GMO: Friend or Foe?

GMO: Friend or Foe? 

By Rob Sproule

I wrote this article because I wanted to educate myself. In a conversation about GMOs, months ago, with the Creative Director at the greenhouse, I made a flippant remark asking what the difference was between GMO and Aboriginal people’s breeding maize over centuries. She suggested that I needed to learn more about the subject. So I did.

“GMO” is one of the most emotionally charged acronyms in the world today. A scientific breakthrough for some, harbinger of doom for others and political, cultural and moral hot potato for all, it’s hard to separate emotion from fact. My word is far from definitive, but I’m hoping that my layman’s attempt at understanding this astonishingly complex issue might help others wade through the noise and learn a little more about an issue that it’s pretty much impossible to learn everything about.

 

GMO vs. Hybrid

Humans first planted seeds a long time ago (about 10,000 years ago, give or take a few millennia). The hard-to-please species that we are, we’ve been selectively breeding plants for desirable traits for most of that time.
 Early selective breeding, which has led to ever hardier, healthier, and more bountiful crops, is one of the greatest achievements of early societies. Maize, for example, was a wild grass when Native Americans saw its potential. Through thousands of years of arduous, patient selective breeding, they developed the world-staple that is modern corn.

The process of hybridization, which is a more scientifically acute process, is only a few hundreds years old. It’s based on the same principles of selective breeding, but creates new varieties in one generation instead of 6 or 50. Selective breeding and hybridization change plants’ genes, but they do so naturally. A lot of GMO defenders insist that it’s simply the next step in the hybridization process, which has been happening for millennia. This isn’t accurate. Plant selection and hybridization do nothing to change the essential nature of the plant. GMOing, on the other hand, by definition requires genes to be inserted, deleted, or mutated at the DNA level. Hybridization combines traits  while genetic modification alters organisms’ essential building blocks.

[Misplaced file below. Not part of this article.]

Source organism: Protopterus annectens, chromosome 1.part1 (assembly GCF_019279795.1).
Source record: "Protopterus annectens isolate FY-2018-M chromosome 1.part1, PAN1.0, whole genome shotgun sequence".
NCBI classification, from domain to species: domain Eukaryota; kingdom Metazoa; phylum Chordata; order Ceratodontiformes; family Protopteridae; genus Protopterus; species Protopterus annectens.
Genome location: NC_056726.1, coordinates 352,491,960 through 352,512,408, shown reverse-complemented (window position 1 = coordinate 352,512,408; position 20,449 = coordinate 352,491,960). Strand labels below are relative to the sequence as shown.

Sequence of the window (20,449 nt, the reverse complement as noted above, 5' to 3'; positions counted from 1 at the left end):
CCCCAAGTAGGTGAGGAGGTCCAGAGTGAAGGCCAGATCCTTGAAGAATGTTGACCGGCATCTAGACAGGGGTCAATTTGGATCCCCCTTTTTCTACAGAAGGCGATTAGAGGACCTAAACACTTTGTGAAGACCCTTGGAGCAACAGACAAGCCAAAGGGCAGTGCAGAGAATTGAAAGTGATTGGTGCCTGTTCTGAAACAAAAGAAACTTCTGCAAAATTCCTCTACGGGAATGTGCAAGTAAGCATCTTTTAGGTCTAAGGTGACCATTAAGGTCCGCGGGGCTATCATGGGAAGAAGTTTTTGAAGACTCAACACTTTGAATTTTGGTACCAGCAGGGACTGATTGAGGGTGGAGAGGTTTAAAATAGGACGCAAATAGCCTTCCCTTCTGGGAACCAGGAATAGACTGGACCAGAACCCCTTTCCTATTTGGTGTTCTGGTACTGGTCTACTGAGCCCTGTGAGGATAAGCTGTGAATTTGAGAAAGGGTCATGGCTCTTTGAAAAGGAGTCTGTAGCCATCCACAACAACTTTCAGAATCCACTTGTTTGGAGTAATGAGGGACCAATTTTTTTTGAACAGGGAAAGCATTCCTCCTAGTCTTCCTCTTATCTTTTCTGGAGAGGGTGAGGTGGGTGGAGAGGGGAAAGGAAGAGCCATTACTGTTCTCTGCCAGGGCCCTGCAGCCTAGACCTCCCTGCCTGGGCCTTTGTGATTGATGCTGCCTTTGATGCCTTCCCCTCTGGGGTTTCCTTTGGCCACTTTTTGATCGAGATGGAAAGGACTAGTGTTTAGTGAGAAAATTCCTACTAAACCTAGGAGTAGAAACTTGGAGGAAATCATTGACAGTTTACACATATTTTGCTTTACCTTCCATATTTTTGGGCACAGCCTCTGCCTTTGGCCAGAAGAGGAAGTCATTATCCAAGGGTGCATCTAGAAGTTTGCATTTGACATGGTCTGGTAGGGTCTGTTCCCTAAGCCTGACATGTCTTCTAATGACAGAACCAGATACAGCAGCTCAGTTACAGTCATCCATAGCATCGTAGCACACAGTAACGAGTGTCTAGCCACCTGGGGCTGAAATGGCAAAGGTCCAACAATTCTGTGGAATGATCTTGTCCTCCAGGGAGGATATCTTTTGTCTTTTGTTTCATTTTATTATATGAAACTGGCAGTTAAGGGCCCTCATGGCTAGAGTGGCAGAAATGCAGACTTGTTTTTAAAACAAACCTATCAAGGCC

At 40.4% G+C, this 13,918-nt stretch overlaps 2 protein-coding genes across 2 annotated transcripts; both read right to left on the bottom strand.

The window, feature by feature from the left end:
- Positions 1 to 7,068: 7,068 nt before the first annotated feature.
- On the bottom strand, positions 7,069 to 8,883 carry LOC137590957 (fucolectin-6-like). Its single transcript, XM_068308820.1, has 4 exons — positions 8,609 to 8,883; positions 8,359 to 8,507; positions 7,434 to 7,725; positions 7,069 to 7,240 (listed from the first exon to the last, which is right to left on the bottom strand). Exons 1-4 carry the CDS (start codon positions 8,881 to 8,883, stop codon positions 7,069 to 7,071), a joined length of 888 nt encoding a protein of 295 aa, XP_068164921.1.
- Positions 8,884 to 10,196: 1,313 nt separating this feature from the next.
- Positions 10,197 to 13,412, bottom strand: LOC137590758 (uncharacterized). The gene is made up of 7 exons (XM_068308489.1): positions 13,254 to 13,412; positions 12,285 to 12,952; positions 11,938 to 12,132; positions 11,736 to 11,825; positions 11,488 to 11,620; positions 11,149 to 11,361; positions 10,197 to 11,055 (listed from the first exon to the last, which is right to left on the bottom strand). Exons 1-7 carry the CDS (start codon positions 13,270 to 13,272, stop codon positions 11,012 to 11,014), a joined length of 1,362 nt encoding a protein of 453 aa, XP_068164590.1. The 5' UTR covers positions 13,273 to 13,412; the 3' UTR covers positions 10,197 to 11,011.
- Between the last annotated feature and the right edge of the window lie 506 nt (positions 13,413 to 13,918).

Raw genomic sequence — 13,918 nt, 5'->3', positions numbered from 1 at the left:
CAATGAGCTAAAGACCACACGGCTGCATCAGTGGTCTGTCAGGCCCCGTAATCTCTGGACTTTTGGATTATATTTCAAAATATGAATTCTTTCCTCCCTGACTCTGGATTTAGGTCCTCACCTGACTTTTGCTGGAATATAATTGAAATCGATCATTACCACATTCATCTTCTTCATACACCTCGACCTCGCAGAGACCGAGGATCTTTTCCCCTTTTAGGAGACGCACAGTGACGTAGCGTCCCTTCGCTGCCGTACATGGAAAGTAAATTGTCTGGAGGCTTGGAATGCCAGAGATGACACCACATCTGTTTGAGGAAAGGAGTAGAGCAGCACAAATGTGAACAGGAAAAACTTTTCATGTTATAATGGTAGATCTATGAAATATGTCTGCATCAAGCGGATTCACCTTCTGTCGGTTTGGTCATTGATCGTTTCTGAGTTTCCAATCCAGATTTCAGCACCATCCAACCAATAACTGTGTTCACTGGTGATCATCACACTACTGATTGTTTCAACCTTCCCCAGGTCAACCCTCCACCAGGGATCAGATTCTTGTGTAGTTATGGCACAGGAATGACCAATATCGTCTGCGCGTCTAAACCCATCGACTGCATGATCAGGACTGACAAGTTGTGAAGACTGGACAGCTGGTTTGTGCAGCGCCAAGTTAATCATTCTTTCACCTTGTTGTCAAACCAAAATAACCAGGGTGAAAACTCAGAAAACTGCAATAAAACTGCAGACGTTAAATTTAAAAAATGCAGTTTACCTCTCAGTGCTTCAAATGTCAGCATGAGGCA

The first genetically modified plant, an antibiotic resistant tobacco plant, was successfully altered in 1982. Since then the rise in GMO crops, first in the US and then the world, has been meteoric. In 2014, over 90% of US grown soybeans, cotton, and corn were GMO.

 

Is it Safe?
It’s almost impossible to find an unbiased answer to such a hot-button issue. Proponents insist that GMO is the answer to world hunger and just as safe as hybridized plant varieties. GMO are the most intensely studied group of foods in the world and the World Health Organization claims that they’re just as safe as other hybridized foods. Opponents to GMO point to signs of an emerging dystopia wherein big corporations like Monsanto control world agriculture. While over 2,000 studies have been done on the subject, the idea of canola that is “safe” is drench with Round-Up still leaves many of us uncomfortable.

As uncomfortable as we may be, our government and the WHO say that GMO is safe. GMO crops are the most widely studied food in history, and not one study has found GMO to be unsafe. So why the uncomfort? It may be because the idea of scientists tinkering with the fundamental building blocks of who we are, as living organisms, is unsettling. The human body is bafflingly complicated, and historically its proven very difficult to asertain what the long effects on it can be. DDT, Nicotine, and Thalidimide were all deemed safe, until we learned their long term effects.

GMO is, like all science, an experiment that will play out in its own time. It’s long term effects, whatever they be, may not be known for years or decades. The debate will continue on for a long time. Many countries, including most in Europe, have banned some or all GMO crops and/or demand labelling for others. Unfortunately, with the science being so new, it may take decades to learn what, if any, the long term implications are on our health.

 

Coming Soon to your Garden?
Right now the science is very expensive and only major agricultural crops are worth the R and D required to genetically modify. As with all techniques, economy of scale will make it cheaper and more and more modified plants will role out of the lab. The other day I was flipping through plant catalogues and came upon a tropical houseplant that glowed in the dark. In the greenhouse business, I’m sure that one year, maybe next year or maybe in 10, GMO varieties of tomatoes or petunias will appear in our catalogues.

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